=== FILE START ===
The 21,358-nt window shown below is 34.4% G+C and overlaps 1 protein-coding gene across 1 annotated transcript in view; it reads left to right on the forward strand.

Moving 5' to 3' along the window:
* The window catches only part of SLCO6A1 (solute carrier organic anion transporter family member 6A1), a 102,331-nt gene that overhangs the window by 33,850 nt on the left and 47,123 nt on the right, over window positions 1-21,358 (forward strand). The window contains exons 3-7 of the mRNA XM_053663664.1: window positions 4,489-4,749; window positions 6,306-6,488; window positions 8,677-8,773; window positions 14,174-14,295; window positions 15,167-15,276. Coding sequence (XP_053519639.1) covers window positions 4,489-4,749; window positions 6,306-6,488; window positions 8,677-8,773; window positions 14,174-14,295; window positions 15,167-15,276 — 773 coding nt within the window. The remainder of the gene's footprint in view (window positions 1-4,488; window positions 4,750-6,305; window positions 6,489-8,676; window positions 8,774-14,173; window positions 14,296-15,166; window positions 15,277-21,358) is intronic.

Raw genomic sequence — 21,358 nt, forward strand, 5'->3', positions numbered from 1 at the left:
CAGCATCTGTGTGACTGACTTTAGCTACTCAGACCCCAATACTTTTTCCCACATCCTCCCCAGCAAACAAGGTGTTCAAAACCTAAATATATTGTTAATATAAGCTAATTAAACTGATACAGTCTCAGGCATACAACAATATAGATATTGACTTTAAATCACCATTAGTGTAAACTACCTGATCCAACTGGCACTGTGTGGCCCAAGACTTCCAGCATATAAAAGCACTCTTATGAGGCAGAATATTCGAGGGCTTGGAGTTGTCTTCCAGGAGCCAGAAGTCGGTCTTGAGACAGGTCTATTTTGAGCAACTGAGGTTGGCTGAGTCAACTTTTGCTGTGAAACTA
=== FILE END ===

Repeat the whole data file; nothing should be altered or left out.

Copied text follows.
The 21,358-nt window shown below is 34.4% G+C and overlaps 1 protein-coding gene across 1 annotated transcript in view; it reads left to right on the forward strand.

Moving 5' to 3' along the window:
* The window catches only part of SLCO6A1 (solute carrier organic anion transporter family member 6A1), a 102,331-nt gene that overhangs the window by 33,850 nt on the left and 47,123 nt on the right, over window positions 1-21,358 (forward strand). The window contains exons 3-7 of the mRNA XM_053663664.1: window positions 4,489-4,749; window positions 6,306-6,488; window positions 8,677-8,773; window positions 14,174-14,295; window positions 15,167-15,276. Coding sequence (XP_053519639.1) covers window positions 4,489-4,749; window positions 6,306-6,488; window positions 8,677-8,773; window positions 14,174-14,295; window positions 15,167-15,276 — 773 coding nt within the window. The remainder of the gene's footprint in view (window positions 1-4,488; window positions 4,750-6,305; window positions 6,489-8,676; window positions 8,774-14,173; window positions 14,296-15,166; window positions 15,277-21,358) is intronic.

Raw genomic sequence — 21,358 nt, forward strand, 5'->3', positions numbered from 1 at the left:
CAGCATCTGTGTGACTGACTTTAGCTACTCAGACCCCAATACTTTTTCCCACATCCTCCCCAGCAAACAAGGTGTTCAAAACCTAAATATATTGTTAATATAAGCTAATTAAACTGATACAGTCTCAGGCATACAACAATATAGATATTGACTTTAAATCACCATTAGTGTAAACTACCTGATCCAACTGGCACTGTGTGGCCCAAGACTTCCAGCATATAAAAGCACTCTTATGAGGCAGAATATTCGAGGGCTTGGAGTTGTCTTCCAGGAGCCAGAAGTCGGTCTTGAGACAGGTCTATTTTGAGCAACTGAGGTTGGCTGAGTCAACTTTTGCTGTGAAACTA